My name is Holly and I’m from Rockville Centre, New York. In 2014, during my freshman year in college, I was diagnosed with stage 4 Hodgkin’s lymphoma. In a matter of days, my whole life changed from focusing on my new classes and getting used to being on a college campus to dealing with intense treatment.
I was only 18. My top focus should’ve been my health and treatment, but unfortunately with the high cost of my chemotherapy, the drugs’ costs were also something I had to consider. Just six months of chemotherapy and a variety of other prescription drugs I needed totaled over $200,000. Luckily, my insurance covered a large portion of the cost for the first few months, but after I lost insurance, the second half of my chemotherapy cost me over $100,000.
I was lucky I only needed six months of treatment to go into remission- most people need longer, but I couldn’t fathom such a large number and how my family and I would pay for it. How could the life saving treatment I needed come at such an unreasonable price?
I finished treatment over six years ago, but still have felt the effects of this medical debt for years after. Because of the medical debt, it was difficult to acquire the student loans I needed to return to college.
The high prices of prescription drugs are something that unfortunately could follow me for the rest of my life because of the effects of chemo and cancer. Cancer not only left financial damage on my family, but I have to experience further costs for prescriptions for egg retrieval after the chemotherapy affected my fertility.
Even with insurance, the prescriptions needed for egg retrieval to potentially have children one day cost hundreds of dollars even with insurance and are priced at almost $4,000 without insurance. And in addition to the egg retrieval drug costs, I will have to pay for hormone therapy treatment starting in my 30’s and continuing for likely the rest of my life.
A cancer diagnosis shouldn’t come with tens of thousands of dollars in medical debt. I shouldn’t have to pay hundreds of dollars even with insurance for prescriptions so that I could potentially have kids if I decide to one day. It shouldn’t mean that for the rest of my life I’ll be paying expensive prices to pharmaceutical companies for hormone treatment therapy. That’s why I know we need reform to lower drug prices. I’ve lived with the high costs of prescription drugs for the past 7 years, and I need our leaders to act so I don’t have to live with them for the rest of my life.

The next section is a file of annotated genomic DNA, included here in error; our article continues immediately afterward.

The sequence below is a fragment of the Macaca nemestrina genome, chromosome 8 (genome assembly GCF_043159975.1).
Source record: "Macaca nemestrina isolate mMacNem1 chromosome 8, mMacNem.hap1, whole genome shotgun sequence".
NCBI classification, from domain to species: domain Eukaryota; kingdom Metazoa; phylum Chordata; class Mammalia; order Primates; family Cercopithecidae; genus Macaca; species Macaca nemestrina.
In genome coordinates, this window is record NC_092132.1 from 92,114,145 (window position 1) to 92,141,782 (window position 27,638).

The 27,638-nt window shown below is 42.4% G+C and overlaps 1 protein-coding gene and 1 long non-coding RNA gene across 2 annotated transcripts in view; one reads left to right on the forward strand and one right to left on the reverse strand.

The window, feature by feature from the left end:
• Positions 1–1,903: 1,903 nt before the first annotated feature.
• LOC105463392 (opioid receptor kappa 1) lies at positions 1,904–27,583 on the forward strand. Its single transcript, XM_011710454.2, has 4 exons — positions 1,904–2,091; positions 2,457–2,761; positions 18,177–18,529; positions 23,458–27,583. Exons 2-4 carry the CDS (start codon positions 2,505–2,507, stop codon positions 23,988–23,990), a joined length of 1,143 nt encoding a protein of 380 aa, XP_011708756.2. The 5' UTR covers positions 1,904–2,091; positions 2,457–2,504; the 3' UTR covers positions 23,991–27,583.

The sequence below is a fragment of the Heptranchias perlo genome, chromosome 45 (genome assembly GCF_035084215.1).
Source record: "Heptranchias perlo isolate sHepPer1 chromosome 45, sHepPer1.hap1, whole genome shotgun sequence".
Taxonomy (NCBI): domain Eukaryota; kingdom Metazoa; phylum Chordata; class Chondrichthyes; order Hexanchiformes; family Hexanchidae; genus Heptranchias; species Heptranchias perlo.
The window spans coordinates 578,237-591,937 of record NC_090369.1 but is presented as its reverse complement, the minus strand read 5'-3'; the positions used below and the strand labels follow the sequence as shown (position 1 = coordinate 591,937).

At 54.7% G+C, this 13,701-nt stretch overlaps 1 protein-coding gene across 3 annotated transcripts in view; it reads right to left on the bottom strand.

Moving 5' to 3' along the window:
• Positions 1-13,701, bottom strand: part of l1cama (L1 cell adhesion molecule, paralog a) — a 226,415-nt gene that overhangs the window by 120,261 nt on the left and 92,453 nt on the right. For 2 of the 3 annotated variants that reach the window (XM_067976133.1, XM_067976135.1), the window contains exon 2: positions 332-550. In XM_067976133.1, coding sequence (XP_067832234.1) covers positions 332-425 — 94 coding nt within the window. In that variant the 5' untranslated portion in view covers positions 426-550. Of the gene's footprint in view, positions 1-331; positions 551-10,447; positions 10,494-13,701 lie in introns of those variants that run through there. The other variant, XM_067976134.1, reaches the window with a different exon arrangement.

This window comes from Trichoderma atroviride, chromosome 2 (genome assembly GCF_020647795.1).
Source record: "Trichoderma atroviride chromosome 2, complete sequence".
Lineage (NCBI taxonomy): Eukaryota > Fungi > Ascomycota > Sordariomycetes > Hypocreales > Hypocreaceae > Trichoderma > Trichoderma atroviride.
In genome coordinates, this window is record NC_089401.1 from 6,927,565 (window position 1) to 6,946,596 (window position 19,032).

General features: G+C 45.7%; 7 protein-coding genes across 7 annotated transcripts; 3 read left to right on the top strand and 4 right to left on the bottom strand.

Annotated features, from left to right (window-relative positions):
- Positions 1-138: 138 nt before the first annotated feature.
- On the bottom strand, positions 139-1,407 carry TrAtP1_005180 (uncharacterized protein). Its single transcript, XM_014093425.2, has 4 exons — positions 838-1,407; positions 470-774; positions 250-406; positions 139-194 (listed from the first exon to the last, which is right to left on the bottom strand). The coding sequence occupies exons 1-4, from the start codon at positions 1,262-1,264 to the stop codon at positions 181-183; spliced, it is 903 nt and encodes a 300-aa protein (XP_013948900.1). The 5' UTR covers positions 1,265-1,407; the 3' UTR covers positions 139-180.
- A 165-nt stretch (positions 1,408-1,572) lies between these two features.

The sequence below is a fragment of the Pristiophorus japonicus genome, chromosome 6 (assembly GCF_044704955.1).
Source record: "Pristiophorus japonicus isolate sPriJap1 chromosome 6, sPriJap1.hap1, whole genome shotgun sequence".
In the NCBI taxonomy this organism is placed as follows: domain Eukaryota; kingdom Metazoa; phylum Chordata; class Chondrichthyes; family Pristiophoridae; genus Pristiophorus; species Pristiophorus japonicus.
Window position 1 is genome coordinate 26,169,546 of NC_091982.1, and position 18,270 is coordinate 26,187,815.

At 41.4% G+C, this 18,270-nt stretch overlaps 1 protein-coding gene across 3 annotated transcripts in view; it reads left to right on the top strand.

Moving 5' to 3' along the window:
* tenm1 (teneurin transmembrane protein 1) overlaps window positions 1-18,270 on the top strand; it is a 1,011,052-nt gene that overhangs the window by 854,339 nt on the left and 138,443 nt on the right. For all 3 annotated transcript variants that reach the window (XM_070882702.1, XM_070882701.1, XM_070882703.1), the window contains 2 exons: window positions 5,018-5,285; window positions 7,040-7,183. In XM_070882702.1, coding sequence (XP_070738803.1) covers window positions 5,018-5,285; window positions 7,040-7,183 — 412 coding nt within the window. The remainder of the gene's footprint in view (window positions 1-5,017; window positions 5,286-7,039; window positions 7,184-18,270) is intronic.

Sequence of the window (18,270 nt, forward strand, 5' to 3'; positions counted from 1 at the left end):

My cancer diagnosis changed my life, not only medically and financially, but my diagnosis played a big part in why I went on to study microbiology in college. I want to help find innovative discoveries that will advance treatment and help improve lives. I value innovation and understand concerns about reductions in research and development for new drugs, but the Big Pharma talking point that any reduction in drug prices will lead to less innovation and will harm patients just doesn’t hold up. Patients can’t access the drugs they need already. There are so many great scientific breakthroughs that have been made that patients cannot benefit from right now because of out-of-reach drug prices. With lower drug prices, patients can get the innovation we need at prices we can afford and people like me won’t have the cost of their drugs hanging over their head for years to come.
My name is Lori Horner, I am 57 years old, and I fight my cancer every day.
I was initially diagnosed with Chronic Myeloid Leukemia on April 4, 2017 –– that’s the day my life changed forever. It came as a total shock to me and my family. I believed this was my death sentence. I began my treatment, and within three weeks I received my chemo pills. When I saw my bill, I was utterly shocked. It was $13,000 for just one month’s supply! This is a medication that costs over $400 a pill and that I have to take every day for the rest of my life. No if, ands, or buts about it.